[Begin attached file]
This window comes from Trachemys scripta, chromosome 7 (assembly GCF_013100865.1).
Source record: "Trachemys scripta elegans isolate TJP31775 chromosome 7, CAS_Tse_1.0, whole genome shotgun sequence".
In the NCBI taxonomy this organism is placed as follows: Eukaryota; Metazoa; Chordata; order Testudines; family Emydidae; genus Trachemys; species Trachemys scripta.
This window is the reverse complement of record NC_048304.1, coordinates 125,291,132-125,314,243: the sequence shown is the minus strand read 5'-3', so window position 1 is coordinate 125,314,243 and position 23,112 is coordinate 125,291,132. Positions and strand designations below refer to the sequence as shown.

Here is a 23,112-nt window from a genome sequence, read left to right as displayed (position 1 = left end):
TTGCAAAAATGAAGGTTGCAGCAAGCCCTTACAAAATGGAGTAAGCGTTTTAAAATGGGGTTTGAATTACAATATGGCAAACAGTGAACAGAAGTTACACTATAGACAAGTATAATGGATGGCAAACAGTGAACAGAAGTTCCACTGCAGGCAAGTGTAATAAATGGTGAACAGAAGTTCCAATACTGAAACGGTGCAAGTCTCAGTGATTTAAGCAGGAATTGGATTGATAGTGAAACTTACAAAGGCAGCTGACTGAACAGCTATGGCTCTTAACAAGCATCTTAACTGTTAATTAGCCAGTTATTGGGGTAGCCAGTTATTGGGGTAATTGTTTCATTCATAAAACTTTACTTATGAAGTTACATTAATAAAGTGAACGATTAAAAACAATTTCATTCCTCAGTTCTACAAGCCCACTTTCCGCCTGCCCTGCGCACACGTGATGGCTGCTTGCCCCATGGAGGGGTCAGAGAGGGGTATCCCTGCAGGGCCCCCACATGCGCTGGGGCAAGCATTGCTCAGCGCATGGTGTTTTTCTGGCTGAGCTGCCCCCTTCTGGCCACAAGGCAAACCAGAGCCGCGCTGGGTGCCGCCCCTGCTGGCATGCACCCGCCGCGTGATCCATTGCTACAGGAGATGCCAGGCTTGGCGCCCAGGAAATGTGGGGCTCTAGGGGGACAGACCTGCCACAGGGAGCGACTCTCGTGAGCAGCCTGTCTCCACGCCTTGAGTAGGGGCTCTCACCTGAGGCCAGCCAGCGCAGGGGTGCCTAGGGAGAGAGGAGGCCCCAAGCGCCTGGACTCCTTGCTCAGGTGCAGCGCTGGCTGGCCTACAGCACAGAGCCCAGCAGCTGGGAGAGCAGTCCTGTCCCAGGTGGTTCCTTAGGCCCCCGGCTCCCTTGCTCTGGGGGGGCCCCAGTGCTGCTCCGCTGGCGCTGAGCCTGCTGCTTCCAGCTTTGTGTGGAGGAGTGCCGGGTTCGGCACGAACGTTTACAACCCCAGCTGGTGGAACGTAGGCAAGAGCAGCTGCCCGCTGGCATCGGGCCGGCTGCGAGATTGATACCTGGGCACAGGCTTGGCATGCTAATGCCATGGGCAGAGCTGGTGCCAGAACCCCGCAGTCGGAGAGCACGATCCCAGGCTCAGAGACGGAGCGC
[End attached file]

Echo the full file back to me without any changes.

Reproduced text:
This window comes from Trachemys scripta, chromosome 7 (assembly GCF_013100865.1).
Source record: "Trachemys scripta elegans isolate TJP31775 chromosome 7, CAS_Tse_1.0, whole genome shotgun sequence".
In the NCBI taxonomy this organism is placed as follows: Eukaryota; Metazoa; Chordata; order Testudines; family Emydidae; genus Trachemys; species Trachemys scripta.
This window is the reverse complement of record NC_048304.1, coordinates 125,291,132-125,314,243: the sequence shown is the minus strand read 5'-3', so window position 1 is coordinate 125,314,243 and position 23,112 is coordinate 125,291,132. Positions and strand designations below refer to the sequence as shown.

Here is a 23,112-nt window from a genome sequence, read left to right as displayed (position 1 = left end):
TTGCAAAAATGAAGGTTGCAGCAAGCCCTTACAAAATGGAGTAAGCGTTTTAAAATGGGGTTTGAATTACAATATGGCAAACAGTGAACAGAAGTTACACTATAGACAAGTATAATGGATGGCAAACAGTGAACAGAAGTTCCACTGCAGGCAAGTGTAATAAATGGTGAACAGAAGTTCCAATACTGAAACGGTGCAAGTCTCAGTGATTTAAGCAGGAATTGGATTGATAGTGAAACTTACAAAGGCAGCTGACTGAACAGCTATGGCTCTTAACAAGCATCTTAACTGTTAATTAGCCAGTTATTGGGGTAGCCAGTTATTGGGGTAATTGTTTCATTCATAAAACTTTACTTATGAAGTTACATTAATAAAGTGAACGATTAAAAACAATTTCATTCCTCAGTTCTACAAGCCCACTTTCCGCCTGCCCTGCGCACACGTGATGGCTGCTTGCCCCATGGAGGGGTCAGAGAGGGGTATCCCTGCAGGGCCCCCACATGCGCTGGGGCAAGCATTGCTCAGCGCATGGTGTTTTTCTGGCTGAGCTGCCCCCTTCTGGCCACAAGGCAAACCAGAGCCGCGCTGGGTGCCGCCCCTGCTGGCATGCACCCGCCGCGTGATCCATTGCTACAGGAGATGCCAGGCTTGGCGCCCAGGAAATGTGGGGCTCTAGGGGGACAGACCTGCCACAGGGAGCGACTCTCGTGAGCAGCCTGTCTCCACGCCTTGAGTAGGGGCTCTCACCTGAGGCCAGCCAGCGCAGGGGTGCCTAGGGAGAGAGGAGGCCCCAAGCGCCTGGACTCCTTGCTCAGGTGCAGCGCTGGCTGGCCTACAGCACAGAGCCCAGCAGCTGGGAGAGCAGTCCTGTCCCAGGTGGTTCCTTAGGCCCCCGGCTCCCTTGCTCTGGGGGGGCCCCAGTGCTGCTCCGCTGGCGCTGAGCCTGCTGCTTCCAGCTTTGTGTGGAGGAGTGCCGGGTTCGGCACGAACGTTTACAACCCCAGCTGGTGGAACGTAGGCAAGAGCAGCTGCCCGCTGGCATCGGGCCGGCTGCGAGATTGATACCTGGGCACAGGCTTGGCATGCTAATGCCATGGGCAGAGCTGGTGCCAGAACCCCGCAGTCGGAGAGCACGATCCCAGGCTCAGAGACGGAGCGC